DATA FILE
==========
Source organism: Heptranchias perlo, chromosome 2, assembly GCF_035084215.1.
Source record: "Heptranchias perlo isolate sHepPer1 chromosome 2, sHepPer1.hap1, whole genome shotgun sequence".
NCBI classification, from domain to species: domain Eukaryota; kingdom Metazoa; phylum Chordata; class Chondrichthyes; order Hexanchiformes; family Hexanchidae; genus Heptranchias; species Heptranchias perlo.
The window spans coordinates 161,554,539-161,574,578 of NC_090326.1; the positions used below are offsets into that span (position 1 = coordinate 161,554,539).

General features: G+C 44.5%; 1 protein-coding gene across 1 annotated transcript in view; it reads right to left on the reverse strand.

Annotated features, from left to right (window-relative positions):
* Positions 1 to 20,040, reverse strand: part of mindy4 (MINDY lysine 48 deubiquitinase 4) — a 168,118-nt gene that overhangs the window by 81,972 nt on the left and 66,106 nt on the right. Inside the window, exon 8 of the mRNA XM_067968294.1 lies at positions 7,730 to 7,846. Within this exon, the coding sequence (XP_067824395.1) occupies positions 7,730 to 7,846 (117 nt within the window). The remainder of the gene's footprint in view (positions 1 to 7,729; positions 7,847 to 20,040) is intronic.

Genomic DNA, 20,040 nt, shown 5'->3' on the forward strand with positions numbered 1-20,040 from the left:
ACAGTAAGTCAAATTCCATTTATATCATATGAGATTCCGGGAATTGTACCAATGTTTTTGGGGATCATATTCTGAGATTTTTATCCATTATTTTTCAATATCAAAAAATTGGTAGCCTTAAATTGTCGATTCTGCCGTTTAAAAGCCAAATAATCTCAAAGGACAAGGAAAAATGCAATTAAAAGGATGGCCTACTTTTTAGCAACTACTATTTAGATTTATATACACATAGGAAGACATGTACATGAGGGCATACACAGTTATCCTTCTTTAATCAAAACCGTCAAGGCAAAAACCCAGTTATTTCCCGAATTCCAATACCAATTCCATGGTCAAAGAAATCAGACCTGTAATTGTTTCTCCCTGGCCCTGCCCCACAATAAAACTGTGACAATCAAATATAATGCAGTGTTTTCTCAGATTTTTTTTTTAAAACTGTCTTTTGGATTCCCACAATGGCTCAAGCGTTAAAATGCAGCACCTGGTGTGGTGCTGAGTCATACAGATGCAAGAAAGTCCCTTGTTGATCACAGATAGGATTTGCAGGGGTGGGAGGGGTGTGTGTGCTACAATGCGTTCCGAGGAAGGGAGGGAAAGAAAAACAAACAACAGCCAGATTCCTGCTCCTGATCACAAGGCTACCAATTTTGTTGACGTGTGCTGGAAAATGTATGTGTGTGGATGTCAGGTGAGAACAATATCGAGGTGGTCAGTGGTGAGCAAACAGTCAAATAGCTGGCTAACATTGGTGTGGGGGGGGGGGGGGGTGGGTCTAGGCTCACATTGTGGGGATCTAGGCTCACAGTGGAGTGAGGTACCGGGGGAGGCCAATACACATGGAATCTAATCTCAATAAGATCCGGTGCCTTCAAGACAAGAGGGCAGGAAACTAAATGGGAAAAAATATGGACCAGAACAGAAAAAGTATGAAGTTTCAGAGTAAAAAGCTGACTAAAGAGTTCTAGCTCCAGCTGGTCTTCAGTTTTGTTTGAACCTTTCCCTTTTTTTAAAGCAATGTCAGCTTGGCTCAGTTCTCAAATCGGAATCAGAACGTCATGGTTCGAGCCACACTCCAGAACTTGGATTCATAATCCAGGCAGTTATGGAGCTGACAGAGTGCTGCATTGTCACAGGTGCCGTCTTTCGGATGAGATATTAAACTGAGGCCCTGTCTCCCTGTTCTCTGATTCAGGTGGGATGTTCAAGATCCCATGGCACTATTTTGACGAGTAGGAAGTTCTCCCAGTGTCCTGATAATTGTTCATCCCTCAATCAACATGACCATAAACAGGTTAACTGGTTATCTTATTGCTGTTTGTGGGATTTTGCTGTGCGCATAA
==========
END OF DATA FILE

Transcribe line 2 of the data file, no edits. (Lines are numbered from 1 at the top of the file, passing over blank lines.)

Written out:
Source record: "Heptranchias perlo isolate sHepPer1 chromosome 2, sHepPer1.hap1, whole genome shotgun sequence".